Study finds TikTok may push potentially harmful content to teens within minutes | CNN Business
A new study suggests that TikTok may display potentially harmful content related to suicide and eating disorders to teens within minutes of creating an account, likely adding to growing scrutiny of the app’s impact on younger users.
In a report published Wednesday, the nonprofit Center for Combating Digital Hate (CCDH) found just that can take less than three Minutes after signing up for a TikTok account to see content related to suicide and about five more minutes to finding a community promoting eating disorder content.
The researchers said they created eight new accounts in the US, UK, Canada and Australia at the minimum age for a TikTok user of 13. I paused these accounts briefly and liked content about body image and mental health. The ACHR said the app recommended videos about body image and mental health approximately every 39 seconds over a 30-minute period.
The report comes as federal and state lawmakers search for ways to crack down on TikTok over privacy and security concerns, as well as determine whether the app is appropriate for teens. It also comes more than a year after executives from social media platforms, including TikTok, faced tough questions from lawmakers during a series of congressional hearings about how their platforms could instruct younger users — especially teenage girls — to malicious content, which harms them Mental health and body image.
After, after Those hearings, which followed Facebook whistleblower Frances Hogan’s revelations about Instagram’s impact on teens, had the companies vowing to change. But the most recent findings of the Advisory Council for Human Rights suggest just that More work may still need to be done.
“The findings are every parent’s nightmare: bombarding young people’s nutrition with harmful and apocalyptic content that can have a significant cumulative effect on their understanding of the world around them, and their physical and mental health,” said Imran Ahmed, CEO of CCDH, in the report.
A TikTok spokesperson responded to the study, saying it was an inaccurate portrayal of the viewing experience on the platform for various reasons, including the small sample size, the limited 30-minute testing window, and the way accounts went through a series of unrelated topics to search for content. else.
“This activity and the resulting experience does not reflect real behavior or viewing experiences of real people,” a TikTok spokesperson told CNN. “We regularly consult with health experts, remove violations of our policies, and provide access to supportive resources to anyone in need. We keep in mind that playing content is unique to each individual and remains focused on promoting a safe and comfortable space for all, including people who choose to share their journeys of recovery or educate others. on these important topics.
The spokesperson said the Advisory Council for Human Rights does He doesn’t distinguish between positive and negative videos on certain topics, adding that people often share empowering stories about recovering from eating disorders.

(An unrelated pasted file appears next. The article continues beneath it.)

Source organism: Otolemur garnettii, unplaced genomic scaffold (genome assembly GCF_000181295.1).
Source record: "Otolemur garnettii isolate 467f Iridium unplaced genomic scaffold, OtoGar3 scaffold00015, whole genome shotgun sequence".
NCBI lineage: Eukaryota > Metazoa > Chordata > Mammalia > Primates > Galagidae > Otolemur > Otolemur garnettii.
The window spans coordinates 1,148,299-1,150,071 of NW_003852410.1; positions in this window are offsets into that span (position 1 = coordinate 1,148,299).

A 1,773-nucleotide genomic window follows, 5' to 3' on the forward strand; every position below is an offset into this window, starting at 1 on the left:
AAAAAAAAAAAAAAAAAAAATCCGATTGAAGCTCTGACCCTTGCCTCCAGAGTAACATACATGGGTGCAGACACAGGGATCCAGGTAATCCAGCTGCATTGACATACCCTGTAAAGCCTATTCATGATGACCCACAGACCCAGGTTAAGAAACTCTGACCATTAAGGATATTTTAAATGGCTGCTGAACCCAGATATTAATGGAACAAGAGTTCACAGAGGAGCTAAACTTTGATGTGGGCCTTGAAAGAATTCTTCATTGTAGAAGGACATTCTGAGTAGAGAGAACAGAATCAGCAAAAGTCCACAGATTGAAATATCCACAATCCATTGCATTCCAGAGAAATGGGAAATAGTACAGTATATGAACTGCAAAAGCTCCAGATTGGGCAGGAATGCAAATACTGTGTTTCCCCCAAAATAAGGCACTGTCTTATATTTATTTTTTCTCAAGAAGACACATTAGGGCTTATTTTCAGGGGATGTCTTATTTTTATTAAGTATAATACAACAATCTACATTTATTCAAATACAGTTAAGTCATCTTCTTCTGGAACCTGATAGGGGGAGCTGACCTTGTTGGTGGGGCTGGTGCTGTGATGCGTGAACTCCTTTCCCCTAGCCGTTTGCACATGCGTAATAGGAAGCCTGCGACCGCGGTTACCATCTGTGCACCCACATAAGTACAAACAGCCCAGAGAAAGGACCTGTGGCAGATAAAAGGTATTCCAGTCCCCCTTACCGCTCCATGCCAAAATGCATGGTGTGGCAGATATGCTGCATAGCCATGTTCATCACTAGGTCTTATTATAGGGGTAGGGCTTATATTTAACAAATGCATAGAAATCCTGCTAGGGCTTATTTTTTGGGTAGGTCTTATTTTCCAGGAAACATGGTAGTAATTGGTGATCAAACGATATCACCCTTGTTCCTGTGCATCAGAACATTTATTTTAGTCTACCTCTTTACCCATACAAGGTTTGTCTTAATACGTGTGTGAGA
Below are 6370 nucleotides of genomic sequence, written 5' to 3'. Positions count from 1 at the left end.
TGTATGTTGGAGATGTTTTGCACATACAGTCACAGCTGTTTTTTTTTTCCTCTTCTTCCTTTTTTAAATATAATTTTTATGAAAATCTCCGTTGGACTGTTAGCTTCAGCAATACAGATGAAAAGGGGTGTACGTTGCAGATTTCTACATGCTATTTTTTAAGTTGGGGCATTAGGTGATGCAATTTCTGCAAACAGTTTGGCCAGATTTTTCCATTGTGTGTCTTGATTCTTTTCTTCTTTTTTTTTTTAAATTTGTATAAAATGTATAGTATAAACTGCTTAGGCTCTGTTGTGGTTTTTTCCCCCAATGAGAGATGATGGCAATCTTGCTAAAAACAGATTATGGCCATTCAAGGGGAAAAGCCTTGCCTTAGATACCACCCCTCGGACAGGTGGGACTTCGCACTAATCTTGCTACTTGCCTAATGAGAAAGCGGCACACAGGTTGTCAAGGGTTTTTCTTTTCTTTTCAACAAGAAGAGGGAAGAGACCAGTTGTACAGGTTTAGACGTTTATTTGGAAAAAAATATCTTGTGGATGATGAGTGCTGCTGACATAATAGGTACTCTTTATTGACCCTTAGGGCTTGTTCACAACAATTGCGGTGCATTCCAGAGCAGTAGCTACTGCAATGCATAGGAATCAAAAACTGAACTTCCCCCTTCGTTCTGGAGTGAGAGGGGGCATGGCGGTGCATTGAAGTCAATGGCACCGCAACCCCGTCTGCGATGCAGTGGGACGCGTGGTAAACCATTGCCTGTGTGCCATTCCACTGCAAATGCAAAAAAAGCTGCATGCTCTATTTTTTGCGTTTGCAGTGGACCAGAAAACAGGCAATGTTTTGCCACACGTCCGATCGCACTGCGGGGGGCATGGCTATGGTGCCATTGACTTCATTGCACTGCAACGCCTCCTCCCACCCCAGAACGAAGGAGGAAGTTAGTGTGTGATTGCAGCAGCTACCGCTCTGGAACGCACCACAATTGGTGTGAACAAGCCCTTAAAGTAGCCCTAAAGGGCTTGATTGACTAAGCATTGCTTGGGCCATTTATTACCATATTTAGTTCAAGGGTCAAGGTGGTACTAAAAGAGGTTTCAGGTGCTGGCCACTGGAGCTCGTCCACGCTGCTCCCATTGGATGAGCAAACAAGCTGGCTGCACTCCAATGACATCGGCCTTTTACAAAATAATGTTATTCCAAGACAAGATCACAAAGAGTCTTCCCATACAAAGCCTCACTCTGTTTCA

TikTok said it continues to roll out new protections for its users, including ways to filter out mature or “potentially problematic” videos. In July, it added a “maturity score” to videos that were detected as likely to contain mature or complex themes as well as a feature to help people decide how much time they want to spend on TikTok videos, set regular screen time slots, and provide A dashboard detailing how many times they opened the app. TikTok also offers a range of parental controls.
This is not the first time Social media algorithms tested. In October 2021, the US Sen Richard Blumenthal’s staff registered an Instagram account as a 13-year-old girl and proceeded to follow some dieting disorder and eating endorsement accounts (the latter was supposed to be banned by Instagram). Soon, the Instagram algorithm began recommending almost exclusively that the young teen’s account should follow more and more extreme diet accounts, the senator told CNN at the time.
(After CNN sent a sample of this list of five accounts to Instagram for comment, the company removed it, saying it violated all Instagram accounts. Policies against promoting eating disorders.)
TikTok said it does not allow content that depicts, promotes, normalizes, or glorifies activities that could lead to suicide or self-harm. Of the videos that were removed for violating their policies regarding suicide and self-harm content from April to June of this year, 93.4% were removed without being watched, 91.5% were removed within 24 hours of being posted, and 97.1% were removed before any reports, the company says. .
The spokesperson told CNN that when someone searches for banned words or phrases like #selfharm, they won’t see any results and will instead be redirected to local support resources.
However, the Advisory Council for Human Rights says More needs to be done to restrict certain content on TikTok and strengthen protections for young users.
“This report underscores the urgent need to reform online spaces,” said the Advisory Council on Human Rights. Ahmed. “Without moderation, the opaque TikTok platform will continue to generate revenue by serving its users — kids under 13, remember — increasingly intense and disturbing content without controls, resources, or support.”
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